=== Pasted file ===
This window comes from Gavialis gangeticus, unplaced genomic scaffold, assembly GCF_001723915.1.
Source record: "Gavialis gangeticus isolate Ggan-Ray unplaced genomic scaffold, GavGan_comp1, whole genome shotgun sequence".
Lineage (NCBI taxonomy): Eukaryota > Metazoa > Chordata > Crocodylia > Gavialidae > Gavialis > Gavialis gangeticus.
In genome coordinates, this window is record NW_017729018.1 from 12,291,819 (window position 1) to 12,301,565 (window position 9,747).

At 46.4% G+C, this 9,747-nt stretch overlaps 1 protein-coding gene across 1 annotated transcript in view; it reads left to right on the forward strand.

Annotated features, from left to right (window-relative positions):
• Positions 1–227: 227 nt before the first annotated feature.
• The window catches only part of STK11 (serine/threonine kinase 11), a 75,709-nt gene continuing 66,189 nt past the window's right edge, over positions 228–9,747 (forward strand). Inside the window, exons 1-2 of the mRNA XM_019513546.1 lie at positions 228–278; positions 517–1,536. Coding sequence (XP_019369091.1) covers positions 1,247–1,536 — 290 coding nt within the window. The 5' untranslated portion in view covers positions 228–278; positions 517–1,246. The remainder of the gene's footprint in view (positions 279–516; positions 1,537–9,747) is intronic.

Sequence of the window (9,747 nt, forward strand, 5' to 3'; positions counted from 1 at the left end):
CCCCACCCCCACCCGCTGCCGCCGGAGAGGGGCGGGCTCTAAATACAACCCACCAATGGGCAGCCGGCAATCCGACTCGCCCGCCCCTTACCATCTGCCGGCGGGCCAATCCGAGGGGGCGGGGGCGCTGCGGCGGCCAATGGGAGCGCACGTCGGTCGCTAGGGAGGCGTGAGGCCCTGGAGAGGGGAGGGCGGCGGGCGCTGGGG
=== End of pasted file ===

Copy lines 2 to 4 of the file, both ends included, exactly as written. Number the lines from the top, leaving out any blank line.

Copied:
Source record: "Gavialis gangeticus isolate Ggan-Ray unplaced genomic scaffold, GavGan_comp1, whole genome shotgun sequence".
Lineage (NCBI taxonomy): Eukaryota > Metazoa > Chordata > Crocodylia > Gavialidae > Gavialis > Gavialis gangeticus.
In genome coordinates, this window is record NW_017729018.1 from 12,291,819 (window position 1) to 12,301,565 (window position 9,747).